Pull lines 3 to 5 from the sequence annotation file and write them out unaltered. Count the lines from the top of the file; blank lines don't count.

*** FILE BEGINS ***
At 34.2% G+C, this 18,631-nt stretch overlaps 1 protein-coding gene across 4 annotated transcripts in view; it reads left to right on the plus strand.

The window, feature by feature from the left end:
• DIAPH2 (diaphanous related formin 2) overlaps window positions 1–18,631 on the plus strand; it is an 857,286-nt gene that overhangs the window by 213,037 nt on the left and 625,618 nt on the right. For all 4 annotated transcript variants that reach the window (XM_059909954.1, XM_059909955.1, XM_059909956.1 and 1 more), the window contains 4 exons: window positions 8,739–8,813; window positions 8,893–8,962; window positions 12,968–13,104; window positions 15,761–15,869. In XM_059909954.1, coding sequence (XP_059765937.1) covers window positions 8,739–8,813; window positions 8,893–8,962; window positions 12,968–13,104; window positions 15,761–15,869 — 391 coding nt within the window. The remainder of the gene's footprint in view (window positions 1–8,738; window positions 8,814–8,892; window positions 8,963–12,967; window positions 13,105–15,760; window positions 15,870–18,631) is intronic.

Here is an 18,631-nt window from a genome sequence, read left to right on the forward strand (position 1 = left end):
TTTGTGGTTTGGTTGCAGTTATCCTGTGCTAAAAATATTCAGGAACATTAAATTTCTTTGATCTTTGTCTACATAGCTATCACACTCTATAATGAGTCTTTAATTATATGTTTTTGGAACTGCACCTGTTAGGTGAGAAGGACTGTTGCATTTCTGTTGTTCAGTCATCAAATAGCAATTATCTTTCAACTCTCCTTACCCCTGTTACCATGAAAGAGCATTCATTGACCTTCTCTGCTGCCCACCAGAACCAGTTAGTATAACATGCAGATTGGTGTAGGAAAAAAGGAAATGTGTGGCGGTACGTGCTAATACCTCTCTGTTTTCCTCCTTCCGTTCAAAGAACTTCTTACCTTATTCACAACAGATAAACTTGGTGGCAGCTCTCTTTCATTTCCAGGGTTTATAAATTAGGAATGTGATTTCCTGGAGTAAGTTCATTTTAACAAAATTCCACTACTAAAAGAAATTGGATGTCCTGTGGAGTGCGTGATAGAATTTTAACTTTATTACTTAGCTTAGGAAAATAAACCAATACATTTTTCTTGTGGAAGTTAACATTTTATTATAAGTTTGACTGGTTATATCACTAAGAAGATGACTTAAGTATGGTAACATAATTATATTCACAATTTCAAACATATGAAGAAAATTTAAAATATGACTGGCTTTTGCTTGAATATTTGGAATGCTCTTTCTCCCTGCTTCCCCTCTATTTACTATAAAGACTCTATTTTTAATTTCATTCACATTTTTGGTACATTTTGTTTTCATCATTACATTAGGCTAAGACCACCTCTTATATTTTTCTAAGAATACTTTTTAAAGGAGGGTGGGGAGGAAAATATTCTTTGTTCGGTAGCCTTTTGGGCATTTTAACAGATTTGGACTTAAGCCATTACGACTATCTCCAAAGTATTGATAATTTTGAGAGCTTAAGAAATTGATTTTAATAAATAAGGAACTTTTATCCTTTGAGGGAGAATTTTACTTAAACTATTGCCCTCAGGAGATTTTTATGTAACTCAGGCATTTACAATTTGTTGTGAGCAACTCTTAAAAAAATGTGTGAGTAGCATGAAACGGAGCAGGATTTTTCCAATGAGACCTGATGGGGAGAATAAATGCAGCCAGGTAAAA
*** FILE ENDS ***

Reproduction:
• DIAPH2 (diaphanous related formin 2) overlaps window positions 1–18,631 on the plus strand; it is an 857,286-nt gene that overhangs the window by 213,037 nt on the left and 625,618 nt on the right. For all 4 annotated transcript variants that reach the window (XM_059909954.1, XM_059909955.1, XM_059909956.1 and 1 more), the window contains 4 exons: window positions 8,739–8,813; window positions 8,893–8,962; window positions 12,968–13,104; window positions 15,761–15,869. In XM_059909954.1, coding sequence (XP_059765937.1) covers window positions 8,739–8,813; window positions 8,893–8,962; window positions 12,968–13,104; window positions 15,761–15,869 — 391 coding nt within the window. The remainder of the gene's footprint in view (window positions 1–8,738; window positions 8,814–8,892; window positions 8,963–12,967; window positions 13,105–15,760; window positions 15,870–18,631) is intronic.

Here is an 18,631-nt window from a genome sequence, read left to right on the forward strand (position 1 = left end):
TTTGTGGTTTGGTTGCAGTTATCCTGTGCTAAAAATATTCAGGAACATTAAATTTCTTTGATCTTTGTCTACATAGCTATCACACTCTATAATGAGTCTTTAATTATATGTTTTTGGAACTGCACCTGTTAGGTGAGAAGGACTGTTGCATTTCTGTTGTTCAGTCATCAAATAGCAATTATCTTTCAACTCTCCTTACCCCTGTTACCATGAAAGAGCATTCATTGACCTTCTCTGCTGCCCACCAGAACCAGTTAGTATAACATGCAGATTGGTGTAGGAAAAAAGGAAATGTGTGGCGGTACGTGCTAATACCTCTCTGTTTTCCTCCTTCCGTTCAAAGAACTTCTTACCTTATTCACAACAGATAAACTTGGTGGCAGCTCTCTTTCATTTCCAGGGTTTATAAATTAGGAATGTGATTTCCTGGAGTAAGTTCATTTTAACAAAATTCCACTACTAAAAGAAATTGGATGTCCTGTGGAGTGCGTGATAGAATTTTAACTTTATTACTTAGCTTAGGAAAATAAACCAATACATTTTTCTTGTGGAAGTTAACATTTTATTATAAGTTTGACTGGTTATATCACTAAGAAGATGACTTAAGTATGGTAACATAATTATATTCACAATTTCAAACATATGAAGAAAATTTAAAATATGACTGGCTTTTGCTTGAATATTTGGAATGCTCTTTCTCCCTGCTTCCCCTCTATTTACTATAAAGACTCTATTTTTAATTTCATTCACATTTTTGGTACATTTTGTTTTCATCATTACATTAGGCTAAGACCACCTCTTATATTTTTCTAAGAATACTTTTTAAAGGAGGGTGGGGAGGAAAATATTCTTTGTTCGGTAGCCTTTTGGGCATTTTAACAGATTTGGACTTAAGCCATTACGACTATCTCCAAAGTATTGATAATTTTGAGAGCTTAAGAAATTGATTTTAATAAATAAGGAACTTTTATCCTTTGAGGGAGAATTTTACTTAAACTATTGCCCTCAGGAGATTTTTATGTAACTCAGGCATTTACAATTTGTTGTGAGCAACTCTTAAAAAAATGTGTGAGTAGCATGAAACGGAGCAGGATTTTTCCAATGAGACCTGATGGGGAGAATAAATGCAGCCAGGTAAAA